Fair-weather Biker?

Well Summer has gone, the nights are drawing in, and a number of bikers are hanging up their gloves, boots and helmets for the winter.

This isn’t unusual and happens every year, and who could blame them?

The risks we accept when straddling our bikes during the summer are relatively high, we’re vulnerable as road users, and we accept this fact, however, as winter approaches, it’s darker in the mornings and evenings on our commute, the roads are often damp and adorned with lovely colourful patches of diesel and oil, drivers are less aware as their morning coffee is still filtering through their body as their car windscreens mist up at the lights making visibility for them poor. Suddenly we, as bikers, become very aware that the risk increases exponentially. Have you ever driven a car somewhere and can’t remember the drive? Something like driving on autopilot isn’t it? Ever noticed how it’s worse in winter? You get the point here…UK roads are bad in winter. They’re full of potholes, covered in salt, diesel and oil, and most of all are populated with people in cars not looking for bikers, as the perception is that bikers only exist when it’s sunny! It’s a minefield folks, and the onus is on us to make sure we’re safe out there.

Whether you’re a fair-weather biker, or an all year round kind of person, in my opinion, there’s something that can really make your ride difficult, be it a pleasure ride or a commute.

The Cold.

Many of us shake our heads at the summer shorts riders, I couldn’t ride like that personally, but as it cools down, we really need to be aware that should we get caught in bad weather unprepared, then being cold can suddenly turn to feeling like you’ve been dropped in a bucket of ice. At speed, the wind will accentuate that cold dramatically, and a drop in body temperature can (and probably will) affect your concentration and reaction times. So just remember, whilst kitting up in the nice warm house and thinking to yourself “It’s warm enough, I don’t need that jacket liner”, the wind, changing weather and your own perception of the temperature can help make the wrong gear decisions! I myself have hung up my mesh jacket, and returned to my intermediate jacket, swapped out my summer gloves for my insulated ones, switched on the heated grips, and started wearing my buff again, and as the temperature drops further, will be adding in my jacket liner, and switching from armoured jeans to full on waterproof textile trousers. It’s simply common sense.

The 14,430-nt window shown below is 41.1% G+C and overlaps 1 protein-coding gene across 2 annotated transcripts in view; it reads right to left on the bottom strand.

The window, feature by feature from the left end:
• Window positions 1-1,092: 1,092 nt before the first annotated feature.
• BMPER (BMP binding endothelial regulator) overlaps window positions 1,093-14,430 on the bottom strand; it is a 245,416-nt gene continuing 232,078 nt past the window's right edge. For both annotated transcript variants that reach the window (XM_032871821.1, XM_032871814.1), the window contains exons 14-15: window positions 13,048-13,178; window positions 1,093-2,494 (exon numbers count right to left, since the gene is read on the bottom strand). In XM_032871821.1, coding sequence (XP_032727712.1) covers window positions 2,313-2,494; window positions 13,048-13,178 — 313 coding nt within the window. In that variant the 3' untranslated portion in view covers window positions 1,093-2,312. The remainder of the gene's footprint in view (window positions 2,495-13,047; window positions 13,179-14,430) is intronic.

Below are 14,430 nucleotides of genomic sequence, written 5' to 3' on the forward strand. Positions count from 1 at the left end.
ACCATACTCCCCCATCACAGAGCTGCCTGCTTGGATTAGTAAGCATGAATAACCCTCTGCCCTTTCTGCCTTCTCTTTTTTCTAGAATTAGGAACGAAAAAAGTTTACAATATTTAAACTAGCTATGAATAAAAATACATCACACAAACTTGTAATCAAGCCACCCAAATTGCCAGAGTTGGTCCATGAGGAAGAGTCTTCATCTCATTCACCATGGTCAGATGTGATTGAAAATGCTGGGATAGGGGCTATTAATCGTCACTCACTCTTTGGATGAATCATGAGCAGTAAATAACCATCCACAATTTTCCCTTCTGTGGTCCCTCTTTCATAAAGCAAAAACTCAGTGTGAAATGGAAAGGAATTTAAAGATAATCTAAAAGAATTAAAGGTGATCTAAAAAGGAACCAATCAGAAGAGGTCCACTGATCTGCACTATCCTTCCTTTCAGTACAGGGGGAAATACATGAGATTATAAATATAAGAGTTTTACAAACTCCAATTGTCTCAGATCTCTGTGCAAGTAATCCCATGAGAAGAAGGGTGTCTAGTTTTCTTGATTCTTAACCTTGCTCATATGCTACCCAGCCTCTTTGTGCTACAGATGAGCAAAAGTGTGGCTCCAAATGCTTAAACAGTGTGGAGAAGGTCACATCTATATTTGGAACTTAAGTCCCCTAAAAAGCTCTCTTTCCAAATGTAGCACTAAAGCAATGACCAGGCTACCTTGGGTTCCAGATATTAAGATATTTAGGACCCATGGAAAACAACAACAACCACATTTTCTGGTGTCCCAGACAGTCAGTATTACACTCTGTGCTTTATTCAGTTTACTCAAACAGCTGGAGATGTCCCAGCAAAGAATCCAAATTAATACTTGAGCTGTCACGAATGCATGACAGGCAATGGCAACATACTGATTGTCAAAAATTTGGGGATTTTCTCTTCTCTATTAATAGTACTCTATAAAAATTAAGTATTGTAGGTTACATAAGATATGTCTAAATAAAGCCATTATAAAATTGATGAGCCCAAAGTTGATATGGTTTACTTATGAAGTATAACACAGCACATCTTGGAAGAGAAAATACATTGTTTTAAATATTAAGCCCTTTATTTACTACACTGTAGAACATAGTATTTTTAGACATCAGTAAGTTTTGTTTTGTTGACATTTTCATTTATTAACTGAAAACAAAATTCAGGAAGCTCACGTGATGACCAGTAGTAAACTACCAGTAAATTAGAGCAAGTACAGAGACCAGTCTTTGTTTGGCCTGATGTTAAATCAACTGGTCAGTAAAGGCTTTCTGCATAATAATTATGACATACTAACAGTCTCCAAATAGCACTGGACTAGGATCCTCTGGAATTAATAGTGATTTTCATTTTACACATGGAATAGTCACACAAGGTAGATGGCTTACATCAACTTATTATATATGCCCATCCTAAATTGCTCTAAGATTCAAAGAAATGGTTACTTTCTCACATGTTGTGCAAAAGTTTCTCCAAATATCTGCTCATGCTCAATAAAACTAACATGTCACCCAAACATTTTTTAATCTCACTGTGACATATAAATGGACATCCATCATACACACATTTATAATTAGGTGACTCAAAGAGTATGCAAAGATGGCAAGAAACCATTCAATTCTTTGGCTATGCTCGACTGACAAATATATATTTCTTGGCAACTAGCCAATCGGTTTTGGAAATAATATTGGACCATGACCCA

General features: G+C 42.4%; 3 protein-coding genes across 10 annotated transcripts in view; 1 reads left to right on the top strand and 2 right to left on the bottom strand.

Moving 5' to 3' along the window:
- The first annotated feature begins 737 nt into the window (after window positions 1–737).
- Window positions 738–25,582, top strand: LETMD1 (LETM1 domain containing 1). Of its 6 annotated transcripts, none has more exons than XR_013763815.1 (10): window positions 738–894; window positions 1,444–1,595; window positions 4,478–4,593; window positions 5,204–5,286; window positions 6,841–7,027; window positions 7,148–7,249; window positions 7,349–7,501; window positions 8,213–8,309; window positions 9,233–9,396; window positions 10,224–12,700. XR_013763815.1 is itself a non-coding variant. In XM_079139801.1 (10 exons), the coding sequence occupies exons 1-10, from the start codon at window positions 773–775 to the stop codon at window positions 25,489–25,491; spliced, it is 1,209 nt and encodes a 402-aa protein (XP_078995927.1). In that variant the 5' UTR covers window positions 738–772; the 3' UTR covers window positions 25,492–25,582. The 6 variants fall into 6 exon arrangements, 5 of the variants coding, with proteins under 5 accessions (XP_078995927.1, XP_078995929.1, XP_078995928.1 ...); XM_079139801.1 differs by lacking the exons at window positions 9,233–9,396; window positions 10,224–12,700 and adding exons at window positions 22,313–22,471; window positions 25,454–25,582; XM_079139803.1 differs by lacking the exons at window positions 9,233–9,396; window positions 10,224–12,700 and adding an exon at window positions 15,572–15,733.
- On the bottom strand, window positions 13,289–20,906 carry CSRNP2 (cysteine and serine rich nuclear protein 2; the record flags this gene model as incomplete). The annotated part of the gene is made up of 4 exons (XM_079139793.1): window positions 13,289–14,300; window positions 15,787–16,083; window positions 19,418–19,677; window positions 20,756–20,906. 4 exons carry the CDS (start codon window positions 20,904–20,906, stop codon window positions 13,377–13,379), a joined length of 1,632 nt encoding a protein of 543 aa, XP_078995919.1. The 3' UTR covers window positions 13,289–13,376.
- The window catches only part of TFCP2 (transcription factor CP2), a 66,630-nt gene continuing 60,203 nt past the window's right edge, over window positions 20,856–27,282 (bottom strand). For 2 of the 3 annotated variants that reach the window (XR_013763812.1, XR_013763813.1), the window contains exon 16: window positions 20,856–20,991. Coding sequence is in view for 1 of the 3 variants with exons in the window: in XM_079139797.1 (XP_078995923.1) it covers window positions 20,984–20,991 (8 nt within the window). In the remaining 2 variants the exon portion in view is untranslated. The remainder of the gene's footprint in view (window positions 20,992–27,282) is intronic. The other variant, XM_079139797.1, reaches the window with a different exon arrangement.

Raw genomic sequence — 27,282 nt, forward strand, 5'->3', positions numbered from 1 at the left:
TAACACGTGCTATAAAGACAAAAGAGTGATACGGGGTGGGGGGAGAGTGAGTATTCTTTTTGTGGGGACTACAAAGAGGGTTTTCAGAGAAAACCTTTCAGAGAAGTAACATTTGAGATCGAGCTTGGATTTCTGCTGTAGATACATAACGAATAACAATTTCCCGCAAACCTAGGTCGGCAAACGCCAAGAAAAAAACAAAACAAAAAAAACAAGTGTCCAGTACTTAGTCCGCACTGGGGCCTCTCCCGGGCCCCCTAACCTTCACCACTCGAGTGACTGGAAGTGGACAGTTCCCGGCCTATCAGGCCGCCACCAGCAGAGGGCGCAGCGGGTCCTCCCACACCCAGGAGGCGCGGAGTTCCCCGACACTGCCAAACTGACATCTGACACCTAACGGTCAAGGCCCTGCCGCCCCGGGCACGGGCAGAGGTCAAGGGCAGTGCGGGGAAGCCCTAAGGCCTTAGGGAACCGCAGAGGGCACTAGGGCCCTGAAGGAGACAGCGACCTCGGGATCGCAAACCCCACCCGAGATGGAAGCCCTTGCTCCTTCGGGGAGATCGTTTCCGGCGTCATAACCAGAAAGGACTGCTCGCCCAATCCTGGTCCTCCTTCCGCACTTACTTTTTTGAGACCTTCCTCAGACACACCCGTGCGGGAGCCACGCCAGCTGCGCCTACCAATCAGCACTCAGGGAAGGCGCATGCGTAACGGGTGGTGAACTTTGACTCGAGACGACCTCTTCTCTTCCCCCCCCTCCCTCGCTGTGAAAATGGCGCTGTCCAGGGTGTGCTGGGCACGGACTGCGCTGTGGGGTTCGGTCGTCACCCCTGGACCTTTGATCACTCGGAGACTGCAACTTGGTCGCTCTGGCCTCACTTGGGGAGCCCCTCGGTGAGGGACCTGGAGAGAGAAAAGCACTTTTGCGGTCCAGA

Wear your gear folks, stay warm, and stay shiny side up, but most of all, Ride safe!

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